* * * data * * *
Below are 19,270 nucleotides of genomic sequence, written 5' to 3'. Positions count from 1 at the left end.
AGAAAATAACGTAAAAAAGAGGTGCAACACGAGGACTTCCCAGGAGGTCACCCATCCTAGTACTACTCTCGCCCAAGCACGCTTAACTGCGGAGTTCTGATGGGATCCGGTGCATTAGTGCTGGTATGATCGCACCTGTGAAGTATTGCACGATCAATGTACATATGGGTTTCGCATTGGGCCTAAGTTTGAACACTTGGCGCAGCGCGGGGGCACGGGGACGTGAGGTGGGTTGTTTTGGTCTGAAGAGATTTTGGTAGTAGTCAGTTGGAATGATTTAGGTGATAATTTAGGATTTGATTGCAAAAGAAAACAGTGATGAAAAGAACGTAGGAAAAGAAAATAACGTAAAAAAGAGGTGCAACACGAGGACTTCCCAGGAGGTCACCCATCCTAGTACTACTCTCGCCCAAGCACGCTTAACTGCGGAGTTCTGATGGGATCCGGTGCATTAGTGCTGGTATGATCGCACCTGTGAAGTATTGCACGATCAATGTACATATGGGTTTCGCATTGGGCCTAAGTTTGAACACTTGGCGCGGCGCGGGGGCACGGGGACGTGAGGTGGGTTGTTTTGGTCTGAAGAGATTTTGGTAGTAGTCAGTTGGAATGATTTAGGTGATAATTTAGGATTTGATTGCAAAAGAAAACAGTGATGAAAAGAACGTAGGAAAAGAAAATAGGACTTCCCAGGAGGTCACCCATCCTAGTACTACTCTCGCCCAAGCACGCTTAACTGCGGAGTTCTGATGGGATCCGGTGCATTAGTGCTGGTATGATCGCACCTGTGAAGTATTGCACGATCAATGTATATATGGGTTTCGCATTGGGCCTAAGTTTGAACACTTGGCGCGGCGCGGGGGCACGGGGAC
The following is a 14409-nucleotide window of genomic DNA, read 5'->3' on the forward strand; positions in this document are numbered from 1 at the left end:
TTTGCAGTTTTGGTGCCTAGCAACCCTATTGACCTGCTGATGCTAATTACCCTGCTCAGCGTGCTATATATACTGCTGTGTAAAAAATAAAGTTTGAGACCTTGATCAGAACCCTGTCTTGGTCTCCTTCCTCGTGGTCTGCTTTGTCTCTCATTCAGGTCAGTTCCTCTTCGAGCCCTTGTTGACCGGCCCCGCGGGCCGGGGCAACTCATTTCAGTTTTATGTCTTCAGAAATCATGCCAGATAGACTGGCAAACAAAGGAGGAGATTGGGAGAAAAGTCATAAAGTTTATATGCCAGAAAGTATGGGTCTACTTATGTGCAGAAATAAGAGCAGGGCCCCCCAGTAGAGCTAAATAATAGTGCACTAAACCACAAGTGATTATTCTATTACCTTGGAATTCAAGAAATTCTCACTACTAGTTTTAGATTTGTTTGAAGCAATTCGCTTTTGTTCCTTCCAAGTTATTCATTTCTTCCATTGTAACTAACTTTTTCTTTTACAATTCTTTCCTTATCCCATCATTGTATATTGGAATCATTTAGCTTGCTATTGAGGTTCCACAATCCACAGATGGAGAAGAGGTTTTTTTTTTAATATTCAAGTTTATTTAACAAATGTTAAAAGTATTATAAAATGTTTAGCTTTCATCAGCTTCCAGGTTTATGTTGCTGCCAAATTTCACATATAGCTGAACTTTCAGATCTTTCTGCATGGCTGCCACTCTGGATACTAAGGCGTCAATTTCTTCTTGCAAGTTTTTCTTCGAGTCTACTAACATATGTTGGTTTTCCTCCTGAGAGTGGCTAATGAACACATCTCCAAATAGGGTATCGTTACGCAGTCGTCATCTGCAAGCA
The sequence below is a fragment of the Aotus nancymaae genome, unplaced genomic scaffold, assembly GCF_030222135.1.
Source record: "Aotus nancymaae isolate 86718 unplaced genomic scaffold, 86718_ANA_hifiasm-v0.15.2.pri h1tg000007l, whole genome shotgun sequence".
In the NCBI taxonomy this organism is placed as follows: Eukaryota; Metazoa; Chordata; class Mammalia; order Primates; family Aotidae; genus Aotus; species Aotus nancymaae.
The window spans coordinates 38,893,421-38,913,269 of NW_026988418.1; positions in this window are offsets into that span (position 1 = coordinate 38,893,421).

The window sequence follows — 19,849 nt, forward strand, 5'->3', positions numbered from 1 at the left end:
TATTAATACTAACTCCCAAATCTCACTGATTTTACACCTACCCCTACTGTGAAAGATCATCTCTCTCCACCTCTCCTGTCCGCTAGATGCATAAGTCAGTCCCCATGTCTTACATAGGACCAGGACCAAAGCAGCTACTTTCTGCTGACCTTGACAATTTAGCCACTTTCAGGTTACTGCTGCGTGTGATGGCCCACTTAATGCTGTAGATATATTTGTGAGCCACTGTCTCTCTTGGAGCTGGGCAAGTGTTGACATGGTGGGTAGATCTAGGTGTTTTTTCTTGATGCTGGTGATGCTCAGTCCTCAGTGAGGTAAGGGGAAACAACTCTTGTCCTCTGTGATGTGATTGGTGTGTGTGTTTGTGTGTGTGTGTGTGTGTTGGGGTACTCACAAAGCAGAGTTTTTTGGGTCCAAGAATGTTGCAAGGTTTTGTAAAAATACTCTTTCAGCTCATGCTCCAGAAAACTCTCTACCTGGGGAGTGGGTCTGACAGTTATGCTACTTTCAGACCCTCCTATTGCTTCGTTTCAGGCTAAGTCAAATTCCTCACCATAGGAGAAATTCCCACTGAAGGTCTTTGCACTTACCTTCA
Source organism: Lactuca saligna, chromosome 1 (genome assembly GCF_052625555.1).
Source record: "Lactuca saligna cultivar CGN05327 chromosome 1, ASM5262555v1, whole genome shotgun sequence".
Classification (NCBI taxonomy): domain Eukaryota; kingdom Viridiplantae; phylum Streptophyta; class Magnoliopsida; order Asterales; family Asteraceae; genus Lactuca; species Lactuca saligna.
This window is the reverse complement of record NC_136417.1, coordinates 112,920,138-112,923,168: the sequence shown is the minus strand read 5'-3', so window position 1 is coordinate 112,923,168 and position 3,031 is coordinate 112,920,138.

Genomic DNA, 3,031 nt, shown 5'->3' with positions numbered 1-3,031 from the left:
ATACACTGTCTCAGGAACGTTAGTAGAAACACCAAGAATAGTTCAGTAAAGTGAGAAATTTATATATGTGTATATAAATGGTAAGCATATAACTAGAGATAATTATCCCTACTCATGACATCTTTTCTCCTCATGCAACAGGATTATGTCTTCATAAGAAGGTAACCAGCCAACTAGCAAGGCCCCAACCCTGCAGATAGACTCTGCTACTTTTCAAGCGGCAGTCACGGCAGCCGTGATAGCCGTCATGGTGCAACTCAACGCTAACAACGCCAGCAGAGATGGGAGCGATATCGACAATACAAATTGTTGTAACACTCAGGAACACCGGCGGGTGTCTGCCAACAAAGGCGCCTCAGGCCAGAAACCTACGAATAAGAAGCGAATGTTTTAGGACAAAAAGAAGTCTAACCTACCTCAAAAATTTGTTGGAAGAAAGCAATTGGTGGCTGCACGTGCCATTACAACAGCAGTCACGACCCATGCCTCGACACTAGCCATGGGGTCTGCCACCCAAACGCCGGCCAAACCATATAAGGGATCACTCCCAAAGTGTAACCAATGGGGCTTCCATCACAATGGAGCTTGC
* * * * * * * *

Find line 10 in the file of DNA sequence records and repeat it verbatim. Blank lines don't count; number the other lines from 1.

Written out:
TATTAATACTAACTCCCAAATCTCACTGATTTTACACCTACCCCTACTGTGAAAGATCATCTCTCTCCACCTCTCCTGTCCGCTAGATGCATAAGTCAGTCCCCATGTCTTACATAGGACCAGGACCAAAGCAGCTACTTTCTGCTGACCTTGACAATTTAGCCACTTTCAGGTTACTGCTGCGTGTGATGGCCCACTTAATGCTGTAGATATATTTGTGAGCCACTGTCTCTCTTGGAGCTGGGCAAGTGTTGACATGGTGGGTAGATCTAGGTGTTTTTTCTTGATGCTGGTGATGCTCAGTCCTCAGTGAGGTAAGGGGAAACAACTCTTGTCCTCTGTGATGTGATTGGTGTGTGTGTTTGTGTGTGTGTGTGTGTGTTGGGGTACTCACAAAGCAGAGTTTTTTGGGTCCAAGAATGTTGCAAGGTTTTGTAAAAATACTCTTTCAGCTCATGCTCCAGAAAACTCTCTACCTGGGGAGTGGGTCTGACAGTTATGCTACTTTCAGACCCTCCTATTGCTTCGTTTCAGGCTAAGTCAAATTCCTCACCATAGGAGAAATTCCCACTGAAGGTCTTTGCACTTACCTTCA